Nevertheless, She Persisted
Reviewed by Deborah Klugman
The Echo Theater Company at Atwater Village Theatre
Through September 10
A workshop production whose aim is to showcase the talents of the Echo Theatre Company’s apprentice members, Nevertheless, She Persisted presents a mixed bag of one-acts that includes one dark ironic farce of considerable note and four other plays which vary in depth and craft.
The standout among the five is writer-director Mary Laws’s Yaju, a two-hander that unwinds as an edgy conversation between anxious mother Hope (guest performer Julie Dretzin) and her uncommunicative teenage daughter Ray (Maya Bowman). Hope initiates their dialogue after discovering that their cat has met a sudden bloody death under the wheels of a truck. Concerned for Ray’s psychological well-being, she urges her to talk about whatever grief she may be experiencing. But Ray responds to her queries with clipped answers, blank stares and a lack of affect that grows creepier the more her mother persists. Suspense mounts as the piece evolves into a clever example of the comedy horror genre. With crystal precision, Dretzin, a longtime veteran of the theater, portrays an “enlightened” parent who grows progressively more uncomfortable as her patient mothering comes up against a stony wall. And as the taciturn Ray, Bowman displays her own flair for spooky understated comedy by creating the perfect foil.
Charlotte Miller’s Sherry and Vince, directed by Tara Karsian, takes place in the visiting room of a prison where inmate Vince (Jose Corea) is serving time for an unspecified crime. His 18-year-old visitor Sherry (Jacqueline Besson) taunts him for reasons that become clear as the play progresses. Corea and Besson are convincing as two people from the same neighborhood who have a history; the play successfully showcases their abilities without itself having a resolution. Also, the two performers remain seated and facing each other throughout; this fits the circumstances of the plot, of course, but the problem for me is that, from where I was sitting, I never got to see much of Besson’s face.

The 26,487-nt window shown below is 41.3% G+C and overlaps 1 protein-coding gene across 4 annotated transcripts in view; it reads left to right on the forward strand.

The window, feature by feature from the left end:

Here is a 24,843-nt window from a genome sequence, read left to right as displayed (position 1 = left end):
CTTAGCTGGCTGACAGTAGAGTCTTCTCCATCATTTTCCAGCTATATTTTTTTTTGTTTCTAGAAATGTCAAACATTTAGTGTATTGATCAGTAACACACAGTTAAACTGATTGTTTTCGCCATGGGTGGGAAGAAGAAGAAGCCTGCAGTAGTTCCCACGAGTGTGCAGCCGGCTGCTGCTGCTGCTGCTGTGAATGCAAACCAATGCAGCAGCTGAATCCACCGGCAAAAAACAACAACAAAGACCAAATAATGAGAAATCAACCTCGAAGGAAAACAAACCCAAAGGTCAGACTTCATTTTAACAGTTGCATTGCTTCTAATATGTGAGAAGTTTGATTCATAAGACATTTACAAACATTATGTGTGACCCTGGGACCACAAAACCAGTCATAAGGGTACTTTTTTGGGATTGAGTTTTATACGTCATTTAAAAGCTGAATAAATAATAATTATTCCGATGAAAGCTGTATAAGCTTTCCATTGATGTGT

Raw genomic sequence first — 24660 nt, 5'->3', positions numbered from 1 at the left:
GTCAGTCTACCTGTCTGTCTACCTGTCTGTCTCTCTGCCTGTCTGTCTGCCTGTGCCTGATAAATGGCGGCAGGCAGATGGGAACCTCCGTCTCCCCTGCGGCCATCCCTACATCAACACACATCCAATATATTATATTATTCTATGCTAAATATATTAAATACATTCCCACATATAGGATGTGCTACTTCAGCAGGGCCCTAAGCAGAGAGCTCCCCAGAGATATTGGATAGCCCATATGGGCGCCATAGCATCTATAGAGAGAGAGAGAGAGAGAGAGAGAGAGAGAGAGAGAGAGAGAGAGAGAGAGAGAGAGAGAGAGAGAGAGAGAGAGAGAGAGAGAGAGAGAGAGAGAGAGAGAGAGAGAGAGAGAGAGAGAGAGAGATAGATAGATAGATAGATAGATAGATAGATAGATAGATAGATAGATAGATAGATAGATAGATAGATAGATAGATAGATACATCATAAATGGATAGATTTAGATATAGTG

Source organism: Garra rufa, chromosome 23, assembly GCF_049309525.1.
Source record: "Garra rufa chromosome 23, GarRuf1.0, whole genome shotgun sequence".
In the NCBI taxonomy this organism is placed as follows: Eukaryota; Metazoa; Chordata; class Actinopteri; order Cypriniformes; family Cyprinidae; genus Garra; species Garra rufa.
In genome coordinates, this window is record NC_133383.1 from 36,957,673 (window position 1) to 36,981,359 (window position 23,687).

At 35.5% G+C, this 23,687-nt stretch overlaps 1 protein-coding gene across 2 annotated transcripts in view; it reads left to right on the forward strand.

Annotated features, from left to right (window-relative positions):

Written by Jacqueline Wright and directed by Teagan Rose, Violet is a very short play that addresses the aftermath of sexual assault. Lindsay Graves-Fisher plays the distraught title character who insists the lights remain dim (making it difficult to read her expressions, actually), and Rachael Olsem depicts her friend Lea who tries to help her. It’s a scenario that holds promise for development. In At Dawn, by playwright Calamity West and directed by Ahmed Best, a redneck sheriff (Joey Stromberg) and his even dumber deputy (Landon Mirisciotti) harass a sometime hooker (Kaiti O’Conner). The play depicts the ugly misogyny and vicious abuse of power that so often takes place between representatives of the law and citizens, but the dialogue and characters are boiler plate, and the performers need to delve deeper to avoid cliché.
Writer/director Sharon Yablon’s Do You See? is set in early 1980s San Francisco and portrays the interaction among a group of 20-somethings attending a dull party. The partygoers variously express bitchiness (Erin Scerback as Wendy), a superior attitude (Alex Wagner as Dave), tremendous insecurity (Amanda Wagner as Angela), and a kind of bewildered vacancy (Ellen Neary as Dana). The conversation touches on the recent murder of a young woman, and the play comes to life with the appearance of guest performer (like Dretzin, another veteran) Susan Louise O’Connor as the mother of the murdered woman. The intensely watchable O’Connor demonstrates how a performer with dynamic stage presence can invigorate a murky story line. And Neary also succeeds by imbuing her vaguely troubled Dana with authenticity.
Atwater Village Theatre, 3269 Casitas Ave., Atwater; Fri.-Sat., 8 p.m.; Sun., 4 p.m.; Mon., 8 p.m.; through Sept. 10. (310) 307-3753 or http:// EchoTheaterCompany.com. Running time: two hours and 15 minutes with intermission.